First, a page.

At two very different points in my life, I had a chance to talk with Christians in Bethlehem, while looking over some of the wood-carvings and other gifts in their shops.
That first visit was at Christmas in 1972, when I was a Baylor University freshman in a touring choir. The second was in 2000, when I was in Israel and Jordan at a conference on religion-news trends -- linked to Pope John Paul II and his pilgrimage to the Holy Land.
There were major changes between those visits. There have been more changes since then. But the olive trees remain and artists still turn the wood into crosses, Nativity sets, rosaries and other gifts that pilgrims and tourists take home as symbols of their visits. There's an olive-wood cross (simple and Protestant) from 1972 hanging next to my computer as I write this. My other olive-wood Jerusalem cross? It's in my family's Orthodox altar corner. Turn, turn, turn.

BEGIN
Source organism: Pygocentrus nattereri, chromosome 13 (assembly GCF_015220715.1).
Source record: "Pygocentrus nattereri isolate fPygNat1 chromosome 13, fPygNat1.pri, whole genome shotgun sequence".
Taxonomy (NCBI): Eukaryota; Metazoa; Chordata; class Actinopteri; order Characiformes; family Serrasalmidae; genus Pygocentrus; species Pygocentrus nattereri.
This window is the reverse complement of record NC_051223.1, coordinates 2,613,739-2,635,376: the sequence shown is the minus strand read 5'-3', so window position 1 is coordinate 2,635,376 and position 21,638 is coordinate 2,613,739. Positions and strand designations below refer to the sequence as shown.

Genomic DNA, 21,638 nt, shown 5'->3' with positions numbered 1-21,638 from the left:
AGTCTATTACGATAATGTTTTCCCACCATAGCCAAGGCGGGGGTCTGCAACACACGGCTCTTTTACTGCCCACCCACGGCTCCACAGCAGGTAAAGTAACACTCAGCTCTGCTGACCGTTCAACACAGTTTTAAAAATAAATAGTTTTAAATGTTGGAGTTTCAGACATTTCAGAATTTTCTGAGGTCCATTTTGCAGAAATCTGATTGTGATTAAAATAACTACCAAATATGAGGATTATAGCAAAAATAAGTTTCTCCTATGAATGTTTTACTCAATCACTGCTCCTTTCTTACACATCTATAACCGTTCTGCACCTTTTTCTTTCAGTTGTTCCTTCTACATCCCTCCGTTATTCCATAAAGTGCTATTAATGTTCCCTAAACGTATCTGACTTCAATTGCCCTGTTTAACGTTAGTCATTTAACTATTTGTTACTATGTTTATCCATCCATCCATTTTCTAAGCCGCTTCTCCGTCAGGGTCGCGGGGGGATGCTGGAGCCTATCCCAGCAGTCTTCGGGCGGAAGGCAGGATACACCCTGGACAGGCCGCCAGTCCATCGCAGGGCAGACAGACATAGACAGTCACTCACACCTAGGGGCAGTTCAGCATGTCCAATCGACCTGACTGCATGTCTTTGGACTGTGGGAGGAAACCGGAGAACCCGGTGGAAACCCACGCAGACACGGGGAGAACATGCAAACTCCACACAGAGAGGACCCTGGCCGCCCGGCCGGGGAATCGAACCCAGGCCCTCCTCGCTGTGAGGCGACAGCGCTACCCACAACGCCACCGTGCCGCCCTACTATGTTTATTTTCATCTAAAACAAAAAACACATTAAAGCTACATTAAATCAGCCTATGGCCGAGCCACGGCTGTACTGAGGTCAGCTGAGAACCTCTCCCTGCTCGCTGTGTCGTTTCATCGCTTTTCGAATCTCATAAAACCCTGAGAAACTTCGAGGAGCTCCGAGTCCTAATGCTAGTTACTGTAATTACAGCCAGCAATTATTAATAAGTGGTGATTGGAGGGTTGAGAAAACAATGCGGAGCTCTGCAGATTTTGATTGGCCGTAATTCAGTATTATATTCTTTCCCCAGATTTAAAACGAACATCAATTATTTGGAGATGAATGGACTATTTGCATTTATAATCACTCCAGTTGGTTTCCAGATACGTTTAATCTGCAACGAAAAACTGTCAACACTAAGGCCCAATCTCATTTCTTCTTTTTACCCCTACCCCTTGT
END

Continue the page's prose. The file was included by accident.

All of this is to say that I appreciated the Religion News Service feature focusing on the many current issues and challenges that swirl around the Christians of the West Bank. The headline: "In Christ’s birthplace, olive wood artisans carry on a Holy Land tradition."
Yes, the Christians (and some Muslim artists) carry on. But trends in the Middle East keep making the lives of Christians more difficult and even dangerous. What is causing so much pain and stress? Hold that thought. There is much to praise in this RNS piece, but there is one crucial passage that I found rather stunning.
Let's start with the overture and the family at the heart of the story:
BETHLEHEM, West Bank (RNS) -- Thirty years ago Bassem Giacaman, whose large extended family has lived in this town for generations, immigrated to New Zealand with his parents and siblings in search of a life far away from the turmoil of the Middle East.
They left behind a small shop and olive wood factory, one of a few dozen olive wood enterprises in and around Bethlehem, which Christians around the world revere as the birthplace of Jesus.
Most of these businesses are owned by Christian families that have been carving religious items such as crosses, rosaries and Nativity scenes for nearly two millennia.